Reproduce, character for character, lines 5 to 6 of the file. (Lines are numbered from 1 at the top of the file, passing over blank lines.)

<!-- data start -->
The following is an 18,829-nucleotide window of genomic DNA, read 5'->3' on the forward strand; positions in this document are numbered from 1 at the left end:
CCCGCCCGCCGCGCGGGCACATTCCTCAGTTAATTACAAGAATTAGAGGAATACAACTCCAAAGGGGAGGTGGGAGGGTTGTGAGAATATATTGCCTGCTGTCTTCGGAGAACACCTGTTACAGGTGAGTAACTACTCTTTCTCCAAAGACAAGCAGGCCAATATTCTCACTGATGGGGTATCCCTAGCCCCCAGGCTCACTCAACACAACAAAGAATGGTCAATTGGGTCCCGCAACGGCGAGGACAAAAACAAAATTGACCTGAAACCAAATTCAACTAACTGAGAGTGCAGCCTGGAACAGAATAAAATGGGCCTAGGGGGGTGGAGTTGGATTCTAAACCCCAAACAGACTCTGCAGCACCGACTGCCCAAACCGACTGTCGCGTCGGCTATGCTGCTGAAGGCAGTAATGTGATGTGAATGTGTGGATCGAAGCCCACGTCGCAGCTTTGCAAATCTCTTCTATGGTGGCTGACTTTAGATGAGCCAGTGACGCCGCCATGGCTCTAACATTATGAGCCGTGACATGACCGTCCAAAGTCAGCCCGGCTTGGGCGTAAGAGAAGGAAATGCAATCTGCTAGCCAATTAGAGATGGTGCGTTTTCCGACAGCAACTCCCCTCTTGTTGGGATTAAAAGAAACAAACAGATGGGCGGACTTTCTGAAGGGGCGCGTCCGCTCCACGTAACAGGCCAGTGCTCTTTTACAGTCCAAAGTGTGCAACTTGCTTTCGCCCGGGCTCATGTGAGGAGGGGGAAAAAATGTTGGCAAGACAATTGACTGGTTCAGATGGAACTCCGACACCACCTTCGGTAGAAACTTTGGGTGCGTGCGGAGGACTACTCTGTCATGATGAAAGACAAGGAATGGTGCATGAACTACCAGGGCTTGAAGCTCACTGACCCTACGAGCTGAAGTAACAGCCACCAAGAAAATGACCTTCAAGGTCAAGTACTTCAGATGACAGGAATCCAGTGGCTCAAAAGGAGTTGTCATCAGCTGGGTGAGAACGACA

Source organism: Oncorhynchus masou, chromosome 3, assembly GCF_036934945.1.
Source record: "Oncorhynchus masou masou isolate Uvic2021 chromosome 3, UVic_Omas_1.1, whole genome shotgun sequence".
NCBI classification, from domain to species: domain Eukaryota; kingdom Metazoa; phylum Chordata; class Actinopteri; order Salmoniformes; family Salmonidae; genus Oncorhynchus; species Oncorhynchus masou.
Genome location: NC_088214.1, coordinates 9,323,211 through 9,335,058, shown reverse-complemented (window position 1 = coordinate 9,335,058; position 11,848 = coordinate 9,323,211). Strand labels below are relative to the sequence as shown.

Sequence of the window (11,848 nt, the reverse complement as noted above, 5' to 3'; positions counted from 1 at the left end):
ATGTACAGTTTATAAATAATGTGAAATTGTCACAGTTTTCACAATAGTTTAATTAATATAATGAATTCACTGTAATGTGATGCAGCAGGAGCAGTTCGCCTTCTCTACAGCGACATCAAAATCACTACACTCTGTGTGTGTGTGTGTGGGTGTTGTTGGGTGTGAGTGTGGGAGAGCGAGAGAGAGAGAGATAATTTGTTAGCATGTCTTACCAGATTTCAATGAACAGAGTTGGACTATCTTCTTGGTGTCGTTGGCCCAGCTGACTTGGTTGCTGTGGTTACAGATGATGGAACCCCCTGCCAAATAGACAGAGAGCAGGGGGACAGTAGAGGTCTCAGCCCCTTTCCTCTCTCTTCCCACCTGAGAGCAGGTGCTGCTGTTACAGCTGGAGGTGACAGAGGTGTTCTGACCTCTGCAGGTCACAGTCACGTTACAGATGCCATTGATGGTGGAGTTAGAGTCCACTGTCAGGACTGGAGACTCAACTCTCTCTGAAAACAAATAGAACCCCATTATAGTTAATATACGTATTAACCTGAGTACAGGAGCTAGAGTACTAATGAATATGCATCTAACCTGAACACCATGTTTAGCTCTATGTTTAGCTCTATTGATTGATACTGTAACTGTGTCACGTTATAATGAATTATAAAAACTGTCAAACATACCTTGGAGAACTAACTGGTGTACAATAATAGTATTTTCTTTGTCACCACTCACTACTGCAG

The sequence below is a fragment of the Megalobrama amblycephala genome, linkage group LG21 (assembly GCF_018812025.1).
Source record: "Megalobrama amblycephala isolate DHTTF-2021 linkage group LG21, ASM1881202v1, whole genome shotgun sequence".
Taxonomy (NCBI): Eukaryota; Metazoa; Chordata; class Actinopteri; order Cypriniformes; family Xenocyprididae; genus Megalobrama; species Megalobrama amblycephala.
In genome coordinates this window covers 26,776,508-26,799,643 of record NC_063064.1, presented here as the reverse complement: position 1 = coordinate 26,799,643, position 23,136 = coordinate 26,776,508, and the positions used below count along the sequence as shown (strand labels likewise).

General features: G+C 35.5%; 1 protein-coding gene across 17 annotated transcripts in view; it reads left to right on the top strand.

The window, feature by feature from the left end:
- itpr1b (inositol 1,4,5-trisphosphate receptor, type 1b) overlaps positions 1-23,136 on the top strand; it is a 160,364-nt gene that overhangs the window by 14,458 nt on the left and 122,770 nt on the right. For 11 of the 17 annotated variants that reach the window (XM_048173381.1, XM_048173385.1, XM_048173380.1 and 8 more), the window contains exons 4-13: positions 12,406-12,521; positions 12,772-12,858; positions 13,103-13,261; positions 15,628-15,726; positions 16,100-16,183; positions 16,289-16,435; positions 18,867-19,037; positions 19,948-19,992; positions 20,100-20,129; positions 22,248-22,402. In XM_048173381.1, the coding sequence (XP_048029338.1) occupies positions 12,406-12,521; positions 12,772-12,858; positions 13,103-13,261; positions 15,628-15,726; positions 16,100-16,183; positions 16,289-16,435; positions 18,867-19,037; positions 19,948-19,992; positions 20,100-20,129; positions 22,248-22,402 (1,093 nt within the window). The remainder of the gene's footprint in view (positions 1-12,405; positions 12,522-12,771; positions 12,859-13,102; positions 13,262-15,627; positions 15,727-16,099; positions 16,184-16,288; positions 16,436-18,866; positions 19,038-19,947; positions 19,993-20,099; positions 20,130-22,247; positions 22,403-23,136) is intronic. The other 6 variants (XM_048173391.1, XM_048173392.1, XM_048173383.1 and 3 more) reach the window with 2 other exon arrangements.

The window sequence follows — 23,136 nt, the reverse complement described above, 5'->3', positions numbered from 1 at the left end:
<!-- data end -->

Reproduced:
NCBI classification, from domain to species: domain Eukaryota; kingdom Metazoa; phylum Chordata; class Actinopteri; order Salmoniformes; family Salmonidae; genus Oncorhynchus; species Oncorhynchus masou.
Genome location: NC_088214.1, coordinates 9,323,211 through 9,335,058, shown reverse-complemented (window position 1 = coordinate 9,335,058; position 11,848 = coordinate 9,323,211). Strand labels below are relative to the sequence as shown.